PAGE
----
The juggernaut known as podcasting continues to snowball into the biggest thing since Tim Berners-Lee came up with a little concept now known as the World Wide Web. Lately it seems that everyone is doing the podcasting thing. Major corporations as well as small businesses are beginning to churn out audio programs that can be downloaded and then transferred to personal players for later listening.
And why not? Podcasting is probably the cheapest way to reach a mass audience since the invention of smoke signals. While the first podcasts were created by amateurs equipped with only a computer and a microphone, many of today's podcasts found on the Net sport production values as professional as anything you might hear on the radio. Move over bloggers; podcasting is "it" in 2005.
The latest entry into the podcast sweepstakes is entertainment company Pulse Recording, which recently launched a series called "On The Pulse."
"On The Pulse," which is available via iTunes, is an entertainment-oriented podcast featuring musical artists, celebs and show biz players. Right out of the box, "On The Pulse" featured Motley Crue, Korn, Taproot, 30 Seconds to Mars and Ray Manzarek covering all sorts of topics, such as the Crüe talking about their current tour, and Korn giving fans a look behind the scenes of the recording of their new record.
"Podcasting was an easy, very cool way to get up to date info out to our fans," Korn frontman Jonathan Davis said. "Atticus and I were really comfortable with the whole process and look forward to doing it again."
Pulse also plans on including an unsigned band series, as well as podcasts featuring Weezer, Rooney and Nylon magazine.
"It is amazing to watch podcasting develop this past year – and it's only just the beginning," Pulse's Jason Bernard said. "In a very short amount of time, iTunes has been able to prove there is a huge audience for podcasting and we will continue to work with them as the technology and the demand compelling shows continue to grow. ... Given all of the support from the artists we are involved with and management companies like The Firm, Velvet Hammer and 10th St., we are confident that the ‘On The Pulse' network will consistently produce exclusive behind the scenes insight into their favorite artists' lives."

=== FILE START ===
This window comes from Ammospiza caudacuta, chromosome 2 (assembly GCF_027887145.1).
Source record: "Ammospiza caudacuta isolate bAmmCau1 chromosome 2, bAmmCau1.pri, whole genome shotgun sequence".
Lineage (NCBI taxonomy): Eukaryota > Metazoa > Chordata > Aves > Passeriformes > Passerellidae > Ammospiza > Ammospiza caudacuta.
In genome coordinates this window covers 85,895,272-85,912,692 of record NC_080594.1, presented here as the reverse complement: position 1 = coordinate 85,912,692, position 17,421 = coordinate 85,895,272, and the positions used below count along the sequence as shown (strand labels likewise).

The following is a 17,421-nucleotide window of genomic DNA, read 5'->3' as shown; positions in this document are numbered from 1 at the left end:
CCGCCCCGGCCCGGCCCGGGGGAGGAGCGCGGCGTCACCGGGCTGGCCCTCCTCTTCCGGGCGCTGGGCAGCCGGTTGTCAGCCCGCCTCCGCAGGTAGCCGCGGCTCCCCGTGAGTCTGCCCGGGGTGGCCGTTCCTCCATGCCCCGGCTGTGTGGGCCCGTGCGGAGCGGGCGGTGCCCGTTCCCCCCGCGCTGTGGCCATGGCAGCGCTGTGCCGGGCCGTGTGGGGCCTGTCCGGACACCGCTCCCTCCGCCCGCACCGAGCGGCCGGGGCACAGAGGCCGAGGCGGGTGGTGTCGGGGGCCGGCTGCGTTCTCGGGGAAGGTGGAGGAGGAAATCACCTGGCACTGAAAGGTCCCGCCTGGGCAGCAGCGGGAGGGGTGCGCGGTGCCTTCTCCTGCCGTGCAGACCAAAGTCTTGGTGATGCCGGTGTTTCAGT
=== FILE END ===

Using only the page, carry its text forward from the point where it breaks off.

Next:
Apparently, not all the Netizens that inhabit MySpace.com are happy about the new landlord, media titan Rupert Murdoch.
Ever since last month when Murdoch's News Corp. acquired MySpace from Intermix Media for $580 million, the site's inhabitants have been expressing concerns regarding what Murdoch might do with the popular networking site. Some members fear that Murdoch might institute user fees or censor content, while others are worried about privacy, or some kind of attempt to monitor the site's users.
And that would be a lot of users to monitor. MySpace has about 22 million users, and most of them have posted profiles describing themselves, including favorite books, movies, bands and TV programs. It isn't too difficult to understand Murdoch's interest in MySpace, for the site represents a vast collection of data and buying habits that would attract any media company.
So far, it's been business as usual at MySpace, and there haven't been any indications of any real changes since News Corp. acquired the site. In fact, Chris DeWolfe, co-founder and CEO of MySpace, recently said that the acquisition will not change anything for the site, other than to extend its international reach.
But that hasn't stopped MySpace users from posting messages accusing Murdoch of having ulterior motives.
"I'm opposed to what Rupert Murdoch has done to the media, and I don't want him involved in MySpace," one user wrote, which pretty much sums up most of the anti-Murdoch postings that have appeared since the acquisition was announced.
But perhaps a sign that nothing has changed at MySpace is the amount of negative posts about Murdoch and News Corp. that are still available for viewing. After all, if Murdoch was intent on controlling the content at MySpace he would hardly put up with all the negative chatter, nor would he probably allow profiles describing himself as bent on world domination to remain on the site for which he just plunked down half a billion dollars.
What's more, it looks as if those messages and faux profiles are there to stay. Recently, a News Corp. spokesman said that the company has no plans of deleting any anti-Murdoch postings.
Apple is hoping that its iTunes Music Store will be big in Japan.
And it has a lot going for it as Apple chief Steve Jobs continues to work his plan for world domination. For one thing, iTunes' debut means lower prices for music downloads in the land of the rising sun.
Up until now, the Japanese have been paying about 200 yen, or US$1.80 for a limited selection of songs available for downloading either via computer or cell phone. While iTunes isn't charging 99 cents per song as it does in the U.S., it's still offering Japanese music fans a slightly cheaper price of 150 yen, or US$1.35.
Apple is not commenting on how that price was selected.
However, like just about everywhere else, Apple's iPod is the Japanese consumer's music player of choice, which means that Apple already has an inroad to Japan's music download market.
"We think this is going to change the experience of discovering and buying and enjoying music in Japan," Jobs said. "Together with the iPod, we think we are ushering in a whole new age of digital music."